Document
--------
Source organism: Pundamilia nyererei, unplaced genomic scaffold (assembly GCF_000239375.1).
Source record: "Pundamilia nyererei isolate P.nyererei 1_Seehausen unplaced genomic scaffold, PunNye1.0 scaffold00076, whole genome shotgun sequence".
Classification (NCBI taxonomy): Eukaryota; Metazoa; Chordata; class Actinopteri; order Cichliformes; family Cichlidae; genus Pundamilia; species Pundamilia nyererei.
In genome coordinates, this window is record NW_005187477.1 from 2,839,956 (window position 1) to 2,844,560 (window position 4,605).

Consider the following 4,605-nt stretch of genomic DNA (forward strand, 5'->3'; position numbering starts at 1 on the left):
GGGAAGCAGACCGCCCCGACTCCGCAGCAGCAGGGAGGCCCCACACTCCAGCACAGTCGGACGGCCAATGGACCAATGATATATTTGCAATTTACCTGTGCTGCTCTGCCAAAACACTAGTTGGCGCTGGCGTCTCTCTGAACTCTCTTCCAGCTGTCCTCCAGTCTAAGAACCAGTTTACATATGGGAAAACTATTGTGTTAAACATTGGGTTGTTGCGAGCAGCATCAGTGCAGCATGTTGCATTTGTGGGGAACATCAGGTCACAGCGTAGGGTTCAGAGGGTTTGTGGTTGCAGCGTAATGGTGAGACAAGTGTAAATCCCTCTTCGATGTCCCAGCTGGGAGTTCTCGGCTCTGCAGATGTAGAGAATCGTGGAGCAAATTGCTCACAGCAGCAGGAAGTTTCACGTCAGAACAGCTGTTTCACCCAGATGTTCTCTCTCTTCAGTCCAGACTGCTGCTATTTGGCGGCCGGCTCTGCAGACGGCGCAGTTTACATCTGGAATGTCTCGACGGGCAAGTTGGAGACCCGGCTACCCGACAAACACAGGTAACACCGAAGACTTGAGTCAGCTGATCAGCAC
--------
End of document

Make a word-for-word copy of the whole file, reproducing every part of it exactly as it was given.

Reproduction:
Source organism: Pundamilia nyererei, unplaced genomic scaffold (assembly GCF_000239375.1).
Source record: "Pundamilia nyererei isolate P.nyererei 1_Seehausen unplaced genomic scaffold, PunNye1.0 scaffold00076, whole genome shotgun sequence".
Classification (NCBI taxonomy): Eukaryota; Metazoa; Chordata; class Actinopteri; order Cichliformes; family Cichlidae; genus Pundamilia; species Pundamilia nyererei.
In genome coordinates, this window is record NW_005187477.1 from 2,839,956 (window position 1) to 2,844,560 (window position 4,605).

Consider the following 4,605-nt stretch of genomic DNA (forward strand, 5'->3'; position numbering starts at 1 on the left):
GGGAAGCAGACCGCCCCGACTCCGCAGCAGCAGGGAGGCCCCACACTCCAGCACAGTCGGACGGCCAATGGACCAATGATATATTTGCAATTTACCTGTGCTGCTCTGCCAAAACACTAGTTGGCGCTGGCGTCTCTCTGAACTCTCTTCCAGCTGTCCTCCAGTCTAAGAACCAGTTTACATATGGGAAAACTATTGTGTTAAACATTGGGTTGTTGCGAGCAGCATCAGTGCAGCATGTTGCATTTGTGGGGAACATCAGGTCACAGCGTAGGGTTCAGAGGGTTTGTGGTTGCAGCGTAATGGTGAGACAAGTGTAAATCCCTCTTCGATGTCCCAGCTGGGAGTTCTCGGCTCTGCAGATGTAGAGAATCGTGGAGCAAATTGCTCACAGCAGCAGGAAGTTTCACGTCAGAACAGCTGTTTCACCCAGATGTTCTCTCTCTTCAGTCCAGACTGCTGCTATTTGGCGGCCGGCTCTGCAGACGGCGCAGTTTACATCTGGAATGTCTCGACGGGCAAGTTGGAGACCCGGCTACCCGACAAACACAGGTAACACCGAAGACTTGAGTCAGCTGATCAGCAC